Bargain priced, high performance enduro e-bike
Using Shimano’s smooth STEPS motor and 2.5in tyres, the Vitus E-Sommet VR delivers the same great value as the original, non-motorised version.
Vitus E-Sommet VR need to know
- E-version of the Vitus Sommet enduro machine equipped with a Shimano STEPS motor to help pack in more ride time and descending
- 170mm RockShox Lyrik RC2 fork and 160mm rear with latest metric Super Deluxe shock
- Well-chosen, durable parts package on this pricier of two electric Sommet models
- Modern geometry with four sizes stretching up to an XL with a generous 493mm reach measurement
Vitus E-Sommet VR reivew
In fact, the specification on the E-Sommet makes many similarly priced enduro-ready e-bikes blush. A near perfect blend of heavy-duty Maxxis Minion 3C DD 2.5in Wide Trail tyres, mounted on tough, fast rolling DT Swiss M1900 Spline wheels is a sweet setup. Speed is controlled by the 10 rated SRAM Guide RE brakes and the controls are sorted too, with a stubby 35mm stem, wide handlebar, and a 150mm dropper post actively encouraging you to ride faster.
Both versions of the Sommet get frame revisions for 2018. Longer and a little slacker, the new E-Sommet also gets a revised V-Link suspension design to make the pedalling action smoother and the 160mm rear end even more sensitive. Travel is controlled by the latest generation RockShox kit, using a metric Super Deluxe RC3 shock and 170mm Lyrik fork. Yes, the Lyrik RC is the cheaper model, but it almost performs as well as the RCT3 version now that RockShox has changed the damper design. More importantly, both damper units sync perfectly with the chassis for good traction and support.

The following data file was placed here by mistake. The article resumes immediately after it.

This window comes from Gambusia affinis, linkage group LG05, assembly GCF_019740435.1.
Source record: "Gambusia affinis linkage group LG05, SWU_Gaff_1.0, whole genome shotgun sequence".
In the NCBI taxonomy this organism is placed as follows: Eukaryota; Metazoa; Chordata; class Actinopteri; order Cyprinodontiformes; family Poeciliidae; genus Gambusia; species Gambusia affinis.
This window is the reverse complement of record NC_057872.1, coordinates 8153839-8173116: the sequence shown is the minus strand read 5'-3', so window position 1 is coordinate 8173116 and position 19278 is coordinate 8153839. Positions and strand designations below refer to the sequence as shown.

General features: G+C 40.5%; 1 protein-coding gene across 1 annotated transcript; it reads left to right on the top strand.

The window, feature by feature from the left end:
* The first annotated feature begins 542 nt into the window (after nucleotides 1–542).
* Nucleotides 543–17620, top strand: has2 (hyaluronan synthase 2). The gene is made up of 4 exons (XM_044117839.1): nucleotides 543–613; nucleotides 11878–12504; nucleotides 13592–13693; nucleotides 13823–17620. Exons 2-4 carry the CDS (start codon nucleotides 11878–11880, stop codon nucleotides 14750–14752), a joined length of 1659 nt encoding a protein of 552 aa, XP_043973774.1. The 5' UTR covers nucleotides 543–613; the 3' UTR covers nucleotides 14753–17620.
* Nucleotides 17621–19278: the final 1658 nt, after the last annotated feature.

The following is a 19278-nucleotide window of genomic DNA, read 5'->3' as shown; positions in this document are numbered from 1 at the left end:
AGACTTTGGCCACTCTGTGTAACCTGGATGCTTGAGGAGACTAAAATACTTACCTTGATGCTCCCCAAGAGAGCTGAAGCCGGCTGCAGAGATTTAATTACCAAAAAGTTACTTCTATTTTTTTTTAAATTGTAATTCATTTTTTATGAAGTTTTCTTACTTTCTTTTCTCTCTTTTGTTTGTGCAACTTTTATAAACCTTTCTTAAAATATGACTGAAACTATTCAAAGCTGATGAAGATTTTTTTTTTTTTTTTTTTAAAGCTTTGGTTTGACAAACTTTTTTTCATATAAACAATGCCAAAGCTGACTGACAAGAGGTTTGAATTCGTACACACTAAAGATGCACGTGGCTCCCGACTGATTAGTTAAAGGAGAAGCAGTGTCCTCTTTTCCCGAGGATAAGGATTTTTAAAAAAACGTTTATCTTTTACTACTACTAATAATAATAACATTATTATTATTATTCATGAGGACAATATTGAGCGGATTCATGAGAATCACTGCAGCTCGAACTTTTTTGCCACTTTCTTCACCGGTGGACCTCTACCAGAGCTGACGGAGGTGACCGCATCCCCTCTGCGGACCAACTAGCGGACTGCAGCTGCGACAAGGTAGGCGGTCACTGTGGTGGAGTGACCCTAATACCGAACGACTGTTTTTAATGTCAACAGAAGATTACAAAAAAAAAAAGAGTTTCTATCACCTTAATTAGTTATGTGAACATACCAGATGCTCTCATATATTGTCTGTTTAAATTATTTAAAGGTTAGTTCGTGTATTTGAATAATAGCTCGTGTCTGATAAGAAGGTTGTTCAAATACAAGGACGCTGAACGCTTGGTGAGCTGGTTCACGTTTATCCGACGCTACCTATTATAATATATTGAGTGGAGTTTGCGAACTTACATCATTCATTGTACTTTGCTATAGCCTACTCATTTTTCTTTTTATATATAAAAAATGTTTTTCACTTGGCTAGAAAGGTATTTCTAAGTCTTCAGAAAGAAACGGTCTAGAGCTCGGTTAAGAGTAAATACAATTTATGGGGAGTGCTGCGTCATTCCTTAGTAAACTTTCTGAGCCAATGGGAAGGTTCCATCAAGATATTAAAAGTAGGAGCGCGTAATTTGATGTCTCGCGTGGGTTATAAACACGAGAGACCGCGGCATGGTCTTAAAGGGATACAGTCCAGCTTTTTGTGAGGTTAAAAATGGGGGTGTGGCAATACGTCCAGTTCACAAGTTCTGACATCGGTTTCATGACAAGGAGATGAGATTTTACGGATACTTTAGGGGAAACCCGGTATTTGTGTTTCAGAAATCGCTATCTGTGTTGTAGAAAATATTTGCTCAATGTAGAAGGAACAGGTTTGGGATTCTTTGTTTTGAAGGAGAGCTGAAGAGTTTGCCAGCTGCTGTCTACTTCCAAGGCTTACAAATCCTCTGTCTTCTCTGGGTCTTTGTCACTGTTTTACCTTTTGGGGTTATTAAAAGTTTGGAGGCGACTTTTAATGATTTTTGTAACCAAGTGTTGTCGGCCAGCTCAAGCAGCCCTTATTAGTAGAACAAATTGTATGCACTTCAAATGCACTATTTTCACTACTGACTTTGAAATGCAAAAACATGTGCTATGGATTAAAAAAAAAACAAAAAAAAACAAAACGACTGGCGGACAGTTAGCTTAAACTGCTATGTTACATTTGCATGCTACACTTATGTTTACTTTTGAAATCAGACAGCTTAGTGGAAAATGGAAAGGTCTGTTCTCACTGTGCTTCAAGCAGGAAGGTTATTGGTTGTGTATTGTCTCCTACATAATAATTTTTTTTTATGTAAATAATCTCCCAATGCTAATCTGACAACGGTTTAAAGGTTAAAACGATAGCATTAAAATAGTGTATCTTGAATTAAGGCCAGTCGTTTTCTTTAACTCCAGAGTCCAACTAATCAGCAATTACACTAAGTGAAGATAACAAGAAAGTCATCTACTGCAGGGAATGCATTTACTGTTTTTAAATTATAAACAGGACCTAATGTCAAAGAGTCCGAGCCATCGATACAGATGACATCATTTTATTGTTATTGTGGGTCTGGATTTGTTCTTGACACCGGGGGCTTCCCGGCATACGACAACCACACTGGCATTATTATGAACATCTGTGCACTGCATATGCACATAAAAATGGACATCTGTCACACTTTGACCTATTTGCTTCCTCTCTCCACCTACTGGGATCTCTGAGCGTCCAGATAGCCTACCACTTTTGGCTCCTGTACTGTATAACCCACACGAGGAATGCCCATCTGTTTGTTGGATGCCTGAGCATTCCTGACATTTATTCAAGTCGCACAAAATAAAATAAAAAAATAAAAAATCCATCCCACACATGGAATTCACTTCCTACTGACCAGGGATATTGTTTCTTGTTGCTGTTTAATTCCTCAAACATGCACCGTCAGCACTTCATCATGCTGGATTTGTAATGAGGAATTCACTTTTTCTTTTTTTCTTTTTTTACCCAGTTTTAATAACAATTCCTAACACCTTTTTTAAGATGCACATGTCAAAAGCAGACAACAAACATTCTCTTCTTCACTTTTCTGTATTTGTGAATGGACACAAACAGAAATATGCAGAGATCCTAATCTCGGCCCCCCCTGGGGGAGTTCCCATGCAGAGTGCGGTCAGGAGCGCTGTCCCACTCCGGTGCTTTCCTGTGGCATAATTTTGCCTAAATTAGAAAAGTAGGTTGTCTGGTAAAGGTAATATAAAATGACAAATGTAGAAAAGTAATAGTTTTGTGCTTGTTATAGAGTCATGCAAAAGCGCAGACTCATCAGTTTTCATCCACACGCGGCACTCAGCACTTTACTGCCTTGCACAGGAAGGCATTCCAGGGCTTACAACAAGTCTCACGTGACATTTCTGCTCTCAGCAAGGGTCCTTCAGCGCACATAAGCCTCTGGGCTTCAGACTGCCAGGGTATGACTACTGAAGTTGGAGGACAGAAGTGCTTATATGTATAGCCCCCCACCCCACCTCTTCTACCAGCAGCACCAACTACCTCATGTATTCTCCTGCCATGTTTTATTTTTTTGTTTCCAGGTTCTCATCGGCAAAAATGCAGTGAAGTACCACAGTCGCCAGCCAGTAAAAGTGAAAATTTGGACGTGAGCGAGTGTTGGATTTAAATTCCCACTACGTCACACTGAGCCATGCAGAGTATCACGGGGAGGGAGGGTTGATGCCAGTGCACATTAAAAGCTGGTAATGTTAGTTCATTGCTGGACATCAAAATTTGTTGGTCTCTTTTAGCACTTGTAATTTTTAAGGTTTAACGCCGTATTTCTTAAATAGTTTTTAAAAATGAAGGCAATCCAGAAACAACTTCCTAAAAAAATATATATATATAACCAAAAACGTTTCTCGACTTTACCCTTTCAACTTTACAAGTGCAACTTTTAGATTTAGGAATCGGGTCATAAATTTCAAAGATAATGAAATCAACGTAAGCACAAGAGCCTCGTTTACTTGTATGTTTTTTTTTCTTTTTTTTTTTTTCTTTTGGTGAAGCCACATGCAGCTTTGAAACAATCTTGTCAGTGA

The frame is Boost too and has relatively short 444mm chainstays. With the stock 2.5in WT tryes it offers excellent mud clearance but there’s ample room for 2.8in Plus tyres too. Same goes for the RockShox Lyrik fork.
Adding STEPS power obviously adds weight, but it’s all in the right place so it helps the suspension track and grip better, and the E-Sommet still feels pretty light and manoeuvrable on the trail. Under the motor’s extra power, Shimano’s ‘normal’ mechanical gearing isn’t as smooth and snappy as SRAM’s e-bike-specific kit, but the SLX/XT mix gets the job done with a bonus; Shimano’s 34T chainring resists chain suck in UK slop way better than popular rival Bosch’s tiny front sprockets.
The e-Sommet package isn’t perfect though; with the shock piercing the seat tube you can’t insert the dropper post deep enough into the frame to get the saddle height perfect with shorter legs, a problem we also had on the test winning Vitus Escarpe 29 in our Trail Bike of the Year test.
Out on the trail, the overall shape and attitude of the E-Sommet instantly silences any gripes as it’s a shed load of fun both up and down. Vitus has nailed the fundamentals of stable geometry, grippy and smooth suspension and delivered a very balanced ride. The bike’s hard to deflect or upset at speed too; perfect for maximising all the extra downhill playtime the motorised climbing allows. Nit picking, a marginally lower BB would put the rider deeper ‘in’ the bike for the steepest down hill trails and for carving turns, but we’re only talking 5mm or so and this isn’t a deal breaker by any means as the extra height proved to be a real bonus on technical climbs.
So the new E-Sommet is essentially a modern enduro rig with a motor and totally sorted parts bolted on. It’s a proper giggle to ride, and, considering the stonking value and the fact no e-bike is totally perfect, it has to be a serious contender in any ebike test.